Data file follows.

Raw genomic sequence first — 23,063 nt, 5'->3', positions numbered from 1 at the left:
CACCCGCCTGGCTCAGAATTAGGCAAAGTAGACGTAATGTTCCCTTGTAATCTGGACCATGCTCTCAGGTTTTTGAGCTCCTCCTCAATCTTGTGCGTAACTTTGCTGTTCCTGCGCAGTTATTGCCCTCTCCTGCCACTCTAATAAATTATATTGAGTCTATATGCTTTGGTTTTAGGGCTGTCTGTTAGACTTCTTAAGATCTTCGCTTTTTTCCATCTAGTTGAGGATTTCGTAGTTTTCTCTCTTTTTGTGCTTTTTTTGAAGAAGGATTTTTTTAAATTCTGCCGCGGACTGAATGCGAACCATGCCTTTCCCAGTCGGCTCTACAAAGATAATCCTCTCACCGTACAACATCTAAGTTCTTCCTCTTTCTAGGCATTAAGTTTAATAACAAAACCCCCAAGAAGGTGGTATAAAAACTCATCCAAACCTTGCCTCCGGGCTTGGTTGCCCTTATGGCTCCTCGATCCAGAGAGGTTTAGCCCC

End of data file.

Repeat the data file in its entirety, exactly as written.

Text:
Raw genomic sequence first — 23,063 nt, 5'->3', positions numbered from 1 at the left:
CACCCGCCTGGCTCAGAATTAGGCAAAGTAGACGTAATGTTCCCTTGTAATCTGGACCATGCTCTCAGGTTTTTGAGCTCCTCCTCAATCTTGTGCGTAACTTTGCTGTTCCTGCGCAGTTATTGCCCTCTCCTGCCACTCTAATAAATTATATTGAGTCTATATGCTTTGGTTTTAGGGCTGTCTGTTAGACTTCTTAAGATCTTCGCTTTTTTCCATCTAGTTGAGGATTTCGTAGTTTTCTCTCTTTTTGTGCTTTTTTTGAAGAAGGATTTTTTTAAATTCTGCCGCGGACTGAATGCGAACCATGCCTTTCCCAGTCGGCTCTACAAAGATAATCCTCTCACCGTACAACATCTAAGTTCTTCCTCTTTCTAGGCATTAAGTTTAATAACAAAACCCCCAAGAAGGTGGTATAAAAACTCATCCAAACCTTGCCTCCGGGCTTGGTTGCCCTTATGGCTCCTCGATCCAGAGAGGTTTAGCCCC